As the heroin and prescription painkiller abuse epidemic rages on in New Jersey, hundreds of women addicted to drugs give birth every year to children with a condition known as neonatal abstinence syndrome (NAS). These newborns face a variety of medical and behavioral challenges that can sometimes be life-threatening.

Dr. Sharon Burke (L) helping a baby with NAS (David Matthau, Townsquare Media NJ)

A program to address the needs of babies with NAS was established at PSE&G Children's Specialized Hospital in New Brunswick over five years ago, serving about 12 to 15 babies per year.

"When these babies are born and the umbilical cord is cut they will frequently go through severe withdrawal and may have excessively high heart rates, respiratory rates, abnormal breathing patterns and they may be going through severe gastric cramping and they may be inconsolable, even when they're being held," according to Dr. Sharon Burke, director of the Infant and Toddler Rehabilitation program at Children's Specialized Hospital.

According to an article published in 2012 in the Journal of the American Medical Association, the number of newborns diagnosed with NAS increased from 1.20 to 3.39 per 1000 births per year from 2000 to 2009.

Babies suffering from NAS experience withdrawal or abstinence symptoms shortly after birth, and some of them can last for up to six months.

"A lot of these babies that arrive from NICU's (neonatal intensive care unit) are very stiff. They're hypertonic and they have tendencies almost toward spasticity and muscle tremors," Burke said. "While the baby is going through the detox program, our physical therapists are working with decreasing the muscle tones in their arms and their legs - helping these babies move using accessory muscles of the abdomen."

A baby with NAS at PSE&G Children's Specialized Hospital in New Brunswick (David Matthau, Townsquare Media NJ)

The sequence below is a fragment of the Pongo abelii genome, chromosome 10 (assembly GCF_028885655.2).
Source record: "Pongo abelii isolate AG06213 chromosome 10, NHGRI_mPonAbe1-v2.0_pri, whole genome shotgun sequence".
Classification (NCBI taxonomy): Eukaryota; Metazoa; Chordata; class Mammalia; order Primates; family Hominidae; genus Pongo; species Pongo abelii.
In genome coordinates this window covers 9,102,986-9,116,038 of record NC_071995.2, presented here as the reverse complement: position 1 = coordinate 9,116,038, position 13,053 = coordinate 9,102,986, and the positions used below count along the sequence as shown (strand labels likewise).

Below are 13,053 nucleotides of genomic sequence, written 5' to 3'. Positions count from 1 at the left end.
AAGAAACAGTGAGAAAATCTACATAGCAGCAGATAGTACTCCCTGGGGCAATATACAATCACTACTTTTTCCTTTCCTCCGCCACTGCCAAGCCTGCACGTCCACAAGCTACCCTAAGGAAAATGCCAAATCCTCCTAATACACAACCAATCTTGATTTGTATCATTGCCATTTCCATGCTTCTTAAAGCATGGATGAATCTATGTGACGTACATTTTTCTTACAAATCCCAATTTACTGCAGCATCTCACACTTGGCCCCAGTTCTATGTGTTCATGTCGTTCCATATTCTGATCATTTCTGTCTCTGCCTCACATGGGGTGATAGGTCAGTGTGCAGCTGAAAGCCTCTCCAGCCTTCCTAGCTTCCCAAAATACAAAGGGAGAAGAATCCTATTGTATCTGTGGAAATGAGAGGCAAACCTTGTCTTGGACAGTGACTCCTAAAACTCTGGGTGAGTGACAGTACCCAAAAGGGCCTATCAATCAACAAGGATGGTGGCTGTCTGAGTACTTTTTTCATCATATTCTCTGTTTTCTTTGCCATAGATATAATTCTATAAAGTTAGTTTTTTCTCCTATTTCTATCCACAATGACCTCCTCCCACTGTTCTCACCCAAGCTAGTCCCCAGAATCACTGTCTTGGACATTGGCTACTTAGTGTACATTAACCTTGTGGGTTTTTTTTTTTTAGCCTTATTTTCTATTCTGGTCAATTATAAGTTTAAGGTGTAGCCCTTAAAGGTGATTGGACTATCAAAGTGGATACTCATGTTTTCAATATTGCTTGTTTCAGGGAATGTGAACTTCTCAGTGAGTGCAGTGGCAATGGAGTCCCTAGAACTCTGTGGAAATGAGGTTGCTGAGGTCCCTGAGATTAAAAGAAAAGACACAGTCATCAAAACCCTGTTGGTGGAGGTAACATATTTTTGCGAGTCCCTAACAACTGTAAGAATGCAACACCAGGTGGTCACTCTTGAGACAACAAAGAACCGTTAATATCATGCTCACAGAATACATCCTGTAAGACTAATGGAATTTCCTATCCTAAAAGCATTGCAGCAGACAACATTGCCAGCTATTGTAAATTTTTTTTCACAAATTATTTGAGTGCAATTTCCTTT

NAS babies also experience other symptoms including: high-pitched and loud crying, yawning, sweating, seizures, sleeping problems and dehydration.

Burke said they are able to medicate these babies and treat their withdrawal in a way similar to what their mother may go through when she is being treated for withdrawal.

"So if the baby has been exposed to opiods in utero, we are going to use an opiod to help that baby withdraw - very often it's either methadone or morphine," Burke said.

The dose is gradually lowered until the baby is off medication, typically over a period of 4 to 6 weeks, while different therapies are administered.

"These babies need to learn how to self-calm. We need to help them with feeding," Burke said. "We need to train the parents in these calming techniques."

The babies in the program are feed high calorie formulas to help them put on weight.

"As a baby goes through withdrawal they are exerting a lot of energy, and that energy prevents them from gaining good weight at a time that's critical to their development," Burke said.

Dr. Sharon Burke showing the impact NAS can have on a baby's heart (David Matthau, Townsquare Media NJ)

While helping these babies is very rewarding, it's also very difficult.

"It's very upsetting to see, you just want to hold the babies and cuddle them, but this program is truly making a difference," Burke said.

In addition to NAS, Children's Specialized Hospital also treats youngsters with varied medical needs ranging from chronic illnesses and complex physical disabilities like brain and spinal cord injuries, to developmental and behavioral issues like autism and mental health.  With 13 locations throughout the state, they operate with inpatient rehabilitation, outpatient therapies, specialty health care providers, medical day care, and long-term care.